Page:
Convenience store e-cigarette sales have slumped over the past 10 months in the United States, according to Nielsen. The segment has been in retreat since the Food and Drug Administration restricted flavors in cartridge-based e-cigarettes on Feb. 6, 2020.
Overall e-cigarette sales-volume growth has declined steadily since Nielsen’s Aug. 10, 2019, report, when it was up 60.2 percent year over year, according to a story in The Winston-Salem Journal. Nielsen does not track vape shop sales.
Top-selling Juul’s four-week dollar sales have dropped from a 50.2 percent increase in the Aug. 10, 2019, report to a 15.6 percent decline for the latest report. By comparison, Reynolds’ Vuse was up 87.3 percent in the latest report and NJoy down 31.5 percent.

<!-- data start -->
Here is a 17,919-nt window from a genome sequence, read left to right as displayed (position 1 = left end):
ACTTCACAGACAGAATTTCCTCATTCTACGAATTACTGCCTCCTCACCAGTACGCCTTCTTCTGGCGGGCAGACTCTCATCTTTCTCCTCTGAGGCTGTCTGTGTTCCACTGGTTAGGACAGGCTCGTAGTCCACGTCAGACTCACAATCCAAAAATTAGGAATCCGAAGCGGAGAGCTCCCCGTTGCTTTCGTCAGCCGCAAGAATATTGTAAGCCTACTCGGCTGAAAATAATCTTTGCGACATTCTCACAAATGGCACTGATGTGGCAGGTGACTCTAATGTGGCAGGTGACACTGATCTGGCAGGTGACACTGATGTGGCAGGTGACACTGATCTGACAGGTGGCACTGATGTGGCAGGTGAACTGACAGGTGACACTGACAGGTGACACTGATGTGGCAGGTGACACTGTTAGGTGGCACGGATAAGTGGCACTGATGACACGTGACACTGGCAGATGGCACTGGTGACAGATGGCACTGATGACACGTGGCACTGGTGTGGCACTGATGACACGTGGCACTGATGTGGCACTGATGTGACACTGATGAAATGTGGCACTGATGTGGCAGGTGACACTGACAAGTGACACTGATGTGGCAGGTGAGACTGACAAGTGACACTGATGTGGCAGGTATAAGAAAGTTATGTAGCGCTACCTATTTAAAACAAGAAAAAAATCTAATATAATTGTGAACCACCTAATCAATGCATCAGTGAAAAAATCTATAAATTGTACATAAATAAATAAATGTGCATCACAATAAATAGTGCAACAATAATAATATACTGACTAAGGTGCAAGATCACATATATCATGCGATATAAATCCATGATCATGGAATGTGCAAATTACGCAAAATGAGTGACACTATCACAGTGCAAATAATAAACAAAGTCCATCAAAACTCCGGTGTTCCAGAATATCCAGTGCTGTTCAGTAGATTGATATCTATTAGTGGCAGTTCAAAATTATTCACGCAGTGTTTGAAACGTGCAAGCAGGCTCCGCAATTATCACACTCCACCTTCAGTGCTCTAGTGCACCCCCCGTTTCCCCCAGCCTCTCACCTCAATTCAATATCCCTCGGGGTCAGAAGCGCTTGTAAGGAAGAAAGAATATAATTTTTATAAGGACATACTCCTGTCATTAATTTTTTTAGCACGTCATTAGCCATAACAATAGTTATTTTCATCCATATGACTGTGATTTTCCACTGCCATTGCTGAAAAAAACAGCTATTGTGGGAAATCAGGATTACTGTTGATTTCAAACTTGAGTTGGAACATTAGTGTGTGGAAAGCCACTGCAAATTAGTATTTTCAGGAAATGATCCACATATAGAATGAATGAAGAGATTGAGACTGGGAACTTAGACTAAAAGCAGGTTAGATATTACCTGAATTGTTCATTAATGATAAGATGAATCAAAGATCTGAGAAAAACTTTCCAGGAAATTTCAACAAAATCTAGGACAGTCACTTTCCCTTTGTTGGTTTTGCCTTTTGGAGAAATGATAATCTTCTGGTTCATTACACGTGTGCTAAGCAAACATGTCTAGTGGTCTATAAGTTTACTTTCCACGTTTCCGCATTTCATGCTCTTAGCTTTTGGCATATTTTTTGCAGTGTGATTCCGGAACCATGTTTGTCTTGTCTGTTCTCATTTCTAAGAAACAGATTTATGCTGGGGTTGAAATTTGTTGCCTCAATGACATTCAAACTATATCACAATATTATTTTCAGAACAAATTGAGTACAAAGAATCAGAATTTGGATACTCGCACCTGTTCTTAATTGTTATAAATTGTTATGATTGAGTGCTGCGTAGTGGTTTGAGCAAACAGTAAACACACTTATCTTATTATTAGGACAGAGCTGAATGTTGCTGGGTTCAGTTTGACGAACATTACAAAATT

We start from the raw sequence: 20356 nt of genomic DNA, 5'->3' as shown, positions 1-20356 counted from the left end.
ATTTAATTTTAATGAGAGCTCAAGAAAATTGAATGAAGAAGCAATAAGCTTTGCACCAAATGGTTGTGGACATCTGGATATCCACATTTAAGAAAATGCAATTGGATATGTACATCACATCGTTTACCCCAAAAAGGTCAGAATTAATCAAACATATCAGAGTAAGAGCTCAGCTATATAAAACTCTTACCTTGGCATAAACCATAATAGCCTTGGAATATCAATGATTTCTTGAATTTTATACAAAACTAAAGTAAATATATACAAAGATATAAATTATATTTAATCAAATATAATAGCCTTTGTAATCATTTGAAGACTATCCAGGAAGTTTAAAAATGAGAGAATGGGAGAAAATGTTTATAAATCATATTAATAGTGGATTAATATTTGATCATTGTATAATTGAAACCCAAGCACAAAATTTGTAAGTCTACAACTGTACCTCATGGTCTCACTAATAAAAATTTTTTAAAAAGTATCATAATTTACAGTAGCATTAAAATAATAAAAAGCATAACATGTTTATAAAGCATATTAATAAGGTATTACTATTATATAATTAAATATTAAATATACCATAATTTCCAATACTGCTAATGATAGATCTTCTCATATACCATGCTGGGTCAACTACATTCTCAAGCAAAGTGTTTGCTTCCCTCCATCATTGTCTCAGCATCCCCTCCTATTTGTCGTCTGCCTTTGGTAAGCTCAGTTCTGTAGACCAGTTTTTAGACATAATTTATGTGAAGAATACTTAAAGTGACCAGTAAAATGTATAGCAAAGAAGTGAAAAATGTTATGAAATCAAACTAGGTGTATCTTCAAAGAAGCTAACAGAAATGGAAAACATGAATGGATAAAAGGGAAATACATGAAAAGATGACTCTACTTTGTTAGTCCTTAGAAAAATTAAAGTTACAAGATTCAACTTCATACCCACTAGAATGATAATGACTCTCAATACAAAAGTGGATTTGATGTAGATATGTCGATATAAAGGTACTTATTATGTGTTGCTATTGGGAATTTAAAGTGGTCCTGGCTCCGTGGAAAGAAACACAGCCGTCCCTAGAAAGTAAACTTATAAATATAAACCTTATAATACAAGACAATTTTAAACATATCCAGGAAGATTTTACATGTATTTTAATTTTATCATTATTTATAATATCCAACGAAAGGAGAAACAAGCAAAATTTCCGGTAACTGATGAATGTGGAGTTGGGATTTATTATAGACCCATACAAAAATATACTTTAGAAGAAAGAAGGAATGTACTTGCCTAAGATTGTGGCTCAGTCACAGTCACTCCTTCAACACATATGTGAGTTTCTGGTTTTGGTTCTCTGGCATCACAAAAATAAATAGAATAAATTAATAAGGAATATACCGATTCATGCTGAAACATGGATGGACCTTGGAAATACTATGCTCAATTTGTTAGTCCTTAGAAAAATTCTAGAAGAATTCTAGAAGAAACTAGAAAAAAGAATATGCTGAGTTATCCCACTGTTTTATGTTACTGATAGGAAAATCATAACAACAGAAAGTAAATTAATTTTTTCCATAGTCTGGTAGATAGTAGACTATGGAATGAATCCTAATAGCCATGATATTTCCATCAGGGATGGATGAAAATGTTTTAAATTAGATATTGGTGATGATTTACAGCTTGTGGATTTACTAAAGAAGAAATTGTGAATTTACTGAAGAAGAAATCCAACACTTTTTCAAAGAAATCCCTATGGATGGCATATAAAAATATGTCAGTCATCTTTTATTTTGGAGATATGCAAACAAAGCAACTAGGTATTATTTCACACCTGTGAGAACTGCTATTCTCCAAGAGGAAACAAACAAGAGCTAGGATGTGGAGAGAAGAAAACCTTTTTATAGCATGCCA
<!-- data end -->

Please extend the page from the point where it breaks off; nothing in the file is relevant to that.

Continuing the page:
Juul’s market share dropped from 54.3 percent in the previous report to 53.8 percent. It was at 55.1 percent a year ago. Vuse’s market share slipped from 28.5 percent to 28.1 percent, while No. 3 NJoy was unchanged at 5 percent, and Fontem Ventures’ Blu was unchanged at 3.6 percent.
Goldman Sachs analyst Bonnie Herzog observed increasing consumer demand for lower-priced traditional cigarettes during the pandemic, which she attributed to downtrading. That trend could be offset somewhat by the scheduled $600 federal stimulus payments to most Americans, which are expected to arrive in many households soon.